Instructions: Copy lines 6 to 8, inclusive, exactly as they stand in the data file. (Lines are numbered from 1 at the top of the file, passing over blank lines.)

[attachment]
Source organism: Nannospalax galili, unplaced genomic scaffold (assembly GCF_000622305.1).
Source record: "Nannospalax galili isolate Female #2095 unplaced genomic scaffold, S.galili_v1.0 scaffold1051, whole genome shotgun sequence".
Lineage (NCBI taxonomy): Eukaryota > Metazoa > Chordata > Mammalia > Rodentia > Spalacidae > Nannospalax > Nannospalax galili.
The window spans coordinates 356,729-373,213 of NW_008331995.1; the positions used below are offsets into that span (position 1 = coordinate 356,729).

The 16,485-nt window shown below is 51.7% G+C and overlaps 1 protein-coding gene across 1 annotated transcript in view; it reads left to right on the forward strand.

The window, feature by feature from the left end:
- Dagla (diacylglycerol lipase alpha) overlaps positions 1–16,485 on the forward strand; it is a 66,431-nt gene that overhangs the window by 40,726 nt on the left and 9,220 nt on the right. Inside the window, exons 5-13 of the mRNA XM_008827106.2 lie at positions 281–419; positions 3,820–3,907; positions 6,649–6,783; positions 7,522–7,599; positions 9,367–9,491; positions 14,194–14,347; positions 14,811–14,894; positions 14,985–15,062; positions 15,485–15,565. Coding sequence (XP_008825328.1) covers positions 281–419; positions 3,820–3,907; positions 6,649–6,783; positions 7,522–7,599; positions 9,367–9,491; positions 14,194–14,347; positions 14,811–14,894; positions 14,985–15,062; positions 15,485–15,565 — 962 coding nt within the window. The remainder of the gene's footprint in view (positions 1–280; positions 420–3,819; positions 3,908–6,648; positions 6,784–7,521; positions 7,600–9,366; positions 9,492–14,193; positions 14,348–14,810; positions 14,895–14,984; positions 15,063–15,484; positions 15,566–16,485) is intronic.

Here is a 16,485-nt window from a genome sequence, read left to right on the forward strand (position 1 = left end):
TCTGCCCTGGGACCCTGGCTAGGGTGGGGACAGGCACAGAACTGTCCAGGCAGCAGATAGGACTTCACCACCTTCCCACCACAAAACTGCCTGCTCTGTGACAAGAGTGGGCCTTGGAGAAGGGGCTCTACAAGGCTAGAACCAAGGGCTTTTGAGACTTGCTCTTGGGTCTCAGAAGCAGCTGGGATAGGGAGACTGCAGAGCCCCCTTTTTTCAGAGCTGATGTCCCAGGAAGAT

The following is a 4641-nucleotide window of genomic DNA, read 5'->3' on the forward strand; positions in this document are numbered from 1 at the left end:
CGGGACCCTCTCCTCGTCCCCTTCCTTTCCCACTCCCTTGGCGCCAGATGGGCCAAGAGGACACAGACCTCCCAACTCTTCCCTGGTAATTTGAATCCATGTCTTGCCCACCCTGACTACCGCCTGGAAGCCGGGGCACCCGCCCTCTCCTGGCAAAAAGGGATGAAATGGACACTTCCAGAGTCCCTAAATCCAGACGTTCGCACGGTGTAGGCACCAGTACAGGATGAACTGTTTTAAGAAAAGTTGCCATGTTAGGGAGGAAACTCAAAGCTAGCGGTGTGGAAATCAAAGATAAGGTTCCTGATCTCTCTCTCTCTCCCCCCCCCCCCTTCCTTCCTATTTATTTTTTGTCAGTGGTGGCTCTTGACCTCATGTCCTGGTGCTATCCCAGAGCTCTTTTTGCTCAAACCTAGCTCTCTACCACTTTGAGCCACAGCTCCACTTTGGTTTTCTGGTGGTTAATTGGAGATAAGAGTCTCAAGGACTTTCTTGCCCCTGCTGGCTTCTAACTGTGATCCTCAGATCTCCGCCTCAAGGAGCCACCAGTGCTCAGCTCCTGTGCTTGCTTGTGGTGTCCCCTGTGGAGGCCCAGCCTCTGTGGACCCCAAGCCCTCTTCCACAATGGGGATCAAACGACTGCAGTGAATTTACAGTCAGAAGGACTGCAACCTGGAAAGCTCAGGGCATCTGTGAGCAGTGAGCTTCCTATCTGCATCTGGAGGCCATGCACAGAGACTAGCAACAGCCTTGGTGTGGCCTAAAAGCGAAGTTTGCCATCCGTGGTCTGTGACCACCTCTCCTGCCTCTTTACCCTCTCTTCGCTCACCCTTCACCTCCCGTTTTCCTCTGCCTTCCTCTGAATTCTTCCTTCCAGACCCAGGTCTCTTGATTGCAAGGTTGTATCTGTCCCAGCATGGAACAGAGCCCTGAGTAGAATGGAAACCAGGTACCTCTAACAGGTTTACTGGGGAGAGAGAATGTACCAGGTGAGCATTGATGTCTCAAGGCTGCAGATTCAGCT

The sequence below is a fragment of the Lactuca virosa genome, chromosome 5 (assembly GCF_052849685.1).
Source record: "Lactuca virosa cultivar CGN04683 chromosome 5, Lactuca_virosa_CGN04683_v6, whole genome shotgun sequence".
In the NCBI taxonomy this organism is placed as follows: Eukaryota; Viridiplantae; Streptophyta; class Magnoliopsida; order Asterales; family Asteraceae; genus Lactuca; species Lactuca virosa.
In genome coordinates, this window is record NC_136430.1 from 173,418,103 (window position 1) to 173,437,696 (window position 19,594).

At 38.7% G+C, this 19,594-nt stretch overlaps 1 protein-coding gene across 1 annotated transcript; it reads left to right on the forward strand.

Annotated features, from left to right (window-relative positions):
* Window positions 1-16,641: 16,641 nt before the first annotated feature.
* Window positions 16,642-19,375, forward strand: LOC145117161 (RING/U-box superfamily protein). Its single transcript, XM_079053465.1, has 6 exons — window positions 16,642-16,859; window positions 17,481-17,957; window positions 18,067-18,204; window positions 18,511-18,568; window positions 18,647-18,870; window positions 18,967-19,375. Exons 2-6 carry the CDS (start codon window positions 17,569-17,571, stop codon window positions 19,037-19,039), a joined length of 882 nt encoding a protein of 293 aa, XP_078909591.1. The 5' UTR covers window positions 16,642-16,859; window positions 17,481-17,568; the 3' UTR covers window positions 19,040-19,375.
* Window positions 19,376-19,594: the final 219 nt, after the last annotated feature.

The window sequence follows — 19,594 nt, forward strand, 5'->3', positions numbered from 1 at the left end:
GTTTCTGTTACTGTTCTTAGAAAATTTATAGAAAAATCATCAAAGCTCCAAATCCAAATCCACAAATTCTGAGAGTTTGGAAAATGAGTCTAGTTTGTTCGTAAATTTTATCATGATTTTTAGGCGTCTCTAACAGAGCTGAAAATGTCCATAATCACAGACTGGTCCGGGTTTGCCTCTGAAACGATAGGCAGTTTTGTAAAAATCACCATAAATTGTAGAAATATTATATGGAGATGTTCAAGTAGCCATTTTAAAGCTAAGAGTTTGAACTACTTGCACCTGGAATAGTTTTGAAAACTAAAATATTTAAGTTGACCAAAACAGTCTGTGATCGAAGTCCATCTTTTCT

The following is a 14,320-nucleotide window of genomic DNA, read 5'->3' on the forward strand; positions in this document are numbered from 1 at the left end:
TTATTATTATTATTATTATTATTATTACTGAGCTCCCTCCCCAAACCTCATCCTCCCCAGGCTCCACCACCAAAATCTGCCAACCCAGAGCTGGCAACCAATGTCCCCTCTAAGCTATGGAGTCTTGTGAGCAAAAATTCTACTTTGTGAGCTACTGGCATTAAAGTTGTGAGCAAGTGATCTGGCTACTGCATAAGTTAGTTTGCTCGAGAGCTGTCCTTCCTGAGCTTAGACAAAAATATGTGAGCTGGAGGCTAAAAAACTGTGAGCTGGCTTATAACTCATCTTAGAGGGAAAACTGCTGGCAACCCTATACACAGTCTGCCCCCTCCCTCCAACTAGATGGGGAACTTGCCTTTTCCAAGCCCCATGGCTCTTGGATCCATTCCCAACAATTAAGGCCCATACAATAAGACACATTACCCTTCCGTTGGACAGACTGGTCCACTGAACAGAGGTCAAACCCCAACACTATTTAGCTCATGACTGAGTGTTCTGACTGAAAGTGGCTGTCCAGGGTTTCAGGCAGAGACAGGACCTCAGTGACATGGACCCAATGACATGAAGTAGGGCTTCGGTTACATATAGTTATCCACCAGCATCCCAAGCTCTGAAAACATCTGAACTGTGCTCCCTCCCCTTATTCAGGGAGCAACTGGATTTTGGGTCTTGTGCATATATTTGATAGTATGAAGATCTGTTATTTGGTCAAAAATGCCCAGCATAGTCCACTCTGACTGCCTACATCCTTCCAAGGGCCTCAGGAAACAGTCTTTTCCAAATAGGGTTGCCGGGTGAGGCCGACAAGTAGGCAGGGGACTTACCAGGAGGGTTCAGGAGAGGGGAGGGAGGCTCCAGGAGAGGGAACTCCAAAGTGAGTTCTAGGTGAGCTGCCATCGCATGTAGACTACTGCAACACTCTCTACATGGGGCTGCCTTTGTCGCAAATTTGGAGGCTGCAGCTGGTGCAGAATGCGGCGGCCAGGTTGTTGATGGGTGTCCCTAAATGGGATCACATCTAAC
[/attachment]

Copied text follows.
The window, feature by feature from the left end:
- Dagla (diacylglycerol lipase alpha) overlaps positions 1–16,485 on the forward strand; it is a 66,431-nt gene that overhangs the window by 40,726 nt on the left and 9,220 nt on the right. Inside the window, exons 5-13 of the mRNA XM_008827106.2 lie at positions 281–419; positions 3,820–3,907; positions 6,649–6,783; positions 7,522–7,599; positions 9,367–9,491; positions 14,194–14,347; positions 14,811–14,894; positions 14,985–15,062; positions 15,485–15,565. Coding sequence (XP_008825328.1) covers positions 281–419; positions 3,820–3,907; positions 6,649–6,783; positions 7,522–7,599; positions 9,367–9,491; positions 14,194–14,347; positions 14,811–14,894; positions 14,985–15,062; positions 15,485–15,565 — 962 coding nt within the window. The remainder of the gene's footprint in view (positions 1–280; positions 420–3,819; positions 3,908–6,648; positions 6,784–7,521; positions 7,600–9,366; positions 9,492–14,193; positions 14,348–14,810; positions 14,895–14,984; positions 15,063–15,484; positions 15,566–16,485) is intronic.

Here is a 16,485-nt window from a genome sequence, read left to right on the forward strand (position 1 = left end):